Gems can still be bought and sold. That’s a reality we have to live with, as we have chosen gems as our currency. But, in our new system, gems are used in magic. Specifically, magical rituals, and magic item creation. I recommend giving rituals and magic items a requirement, of say 10FU for the cheapest. I also recommend requiring single gems, not piles of loose ones. This means people can buy and sell small values of gems, but no one sells a large or valuable gem, because its the only way to fuel big, or lasting magic. How do you price a fountain that makes unlimited clean water? A few sp or gp a day, sure, but it remains forever. Your ROI is huge, especially for beings with lifespans like liches. A magic item smith knows he can be set for a life, in gold economy cash, if he sells to the right person. Hes not going to sell it to some rich guy for a ring. Unless the rich guy pays way more than its listed value. On the flip side, he doesn’t really have much “magic value” for the small gems. Sure those can go in a bracelet, they are of no use to a mage.
You also end up with weird stuff like amber, and pearls, which honestly, I just assigned low PPC values and called gems. Good enough. This is not like the real world, and those are not gems.
To finish this off, some numbers need to be fine tuned, and ultimately, each ritual or magic item needs a FU cost associated. I recommend 10FU per spell level required for item creation or ritual performance.
So up at the top I said its not really viable, and that it breaks my heart. I’ve got two major complaints. One with no answer, and one with some direction that makes the other complaint worse.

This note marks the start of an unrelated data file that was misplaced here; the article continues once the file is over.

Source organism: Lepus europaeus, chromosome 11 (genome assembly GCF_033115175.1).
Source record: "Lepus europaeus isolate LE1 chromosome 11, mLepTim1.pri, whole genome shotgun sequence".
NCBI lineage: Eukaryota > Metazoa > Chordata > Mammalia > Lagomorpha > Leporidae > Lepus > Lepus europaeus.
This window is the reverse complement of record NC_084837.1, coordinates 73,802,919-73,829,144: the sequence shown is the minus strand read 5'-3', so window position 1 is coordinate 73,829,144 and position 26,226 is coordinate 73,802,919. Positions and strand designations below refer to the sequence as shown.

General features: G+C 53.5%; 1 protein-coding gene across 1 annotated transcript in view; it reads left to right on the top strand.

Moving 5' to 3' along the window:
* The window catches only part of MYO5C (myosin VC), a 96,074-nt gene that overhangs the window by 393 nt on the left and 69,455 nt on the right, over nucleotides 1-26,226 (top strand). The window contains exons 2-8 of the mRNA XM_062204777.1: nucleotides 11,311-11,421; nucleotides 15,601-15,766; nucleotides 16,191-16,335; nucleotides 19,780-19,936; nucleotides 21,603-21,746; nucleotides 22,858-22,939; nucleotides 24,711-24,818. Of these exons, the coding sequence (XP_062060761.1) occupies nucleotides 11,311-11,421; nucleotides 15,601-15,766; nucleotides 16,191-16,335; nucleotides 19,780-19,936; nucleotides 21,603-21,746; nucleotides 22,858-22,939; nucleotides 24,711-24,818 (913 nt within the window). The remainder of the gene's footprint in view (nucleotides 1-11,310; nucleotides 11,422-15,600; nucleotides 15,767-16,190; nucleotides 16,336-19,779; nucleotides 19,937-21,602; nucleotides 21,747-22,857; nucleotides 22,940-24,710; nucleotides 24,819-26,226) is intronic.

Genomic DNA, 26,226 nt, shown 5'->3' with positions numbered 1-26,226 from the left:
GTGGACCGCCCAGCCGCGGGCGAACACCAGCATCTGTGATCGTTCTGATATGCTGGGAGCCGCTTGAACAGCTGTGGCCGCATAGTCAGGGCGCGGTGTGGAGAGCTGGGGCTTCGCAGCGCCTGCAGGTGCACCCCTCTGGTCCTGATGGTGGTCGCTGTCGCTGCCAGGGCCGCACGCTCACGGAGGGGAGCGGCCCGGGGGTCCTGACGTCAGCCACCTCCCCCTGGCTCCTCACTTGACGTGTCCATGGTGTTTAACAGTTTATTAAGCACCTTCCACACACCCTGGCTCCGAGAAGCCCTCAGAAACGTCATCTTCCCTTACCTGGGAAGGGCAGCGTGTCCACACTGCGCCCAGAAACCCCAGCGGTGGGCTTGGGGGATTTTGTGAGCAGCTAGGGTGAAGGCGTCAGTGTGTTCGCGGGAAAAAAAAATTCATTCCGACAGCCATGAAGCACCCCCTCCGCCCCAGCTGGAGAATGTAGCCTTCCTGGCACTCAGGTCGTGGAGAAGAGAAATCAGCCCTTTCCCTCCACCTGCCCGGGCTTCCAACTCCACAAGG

The first complaint. Each gemstone type is relatively interchangeable. If I’m on an adventure the DM might roll for a random one, but if I’m a mage and looking to build some magic shoes, I’m going to go to to market and buy exactly what I need. There is nothing to motivate me to get a good ruby guy, or be excited we finally found an emerald mine. I’m going to the merchant, and getting 10FU of whatever. If the DM asks what sort of gemstone, I may even reply with “I don’t really care”. The fix I came up with was to tie each gemstone to a school of magic. Rubies go to evocation, diamonds to healing, etc.
The second complaint, made worse by the solution above, and ultimately why I haven’t actually finished this, is that this is very unwieldy to use. With all the gems spelled out, we are doing a pretty elaborate lookup table, and the players inventories are turning into accounting spreadsheets. If you are good with that, this pretty much works. I found its so unwieldy, players complain, and even I, the DM and author, groan a little bit when I have to double check.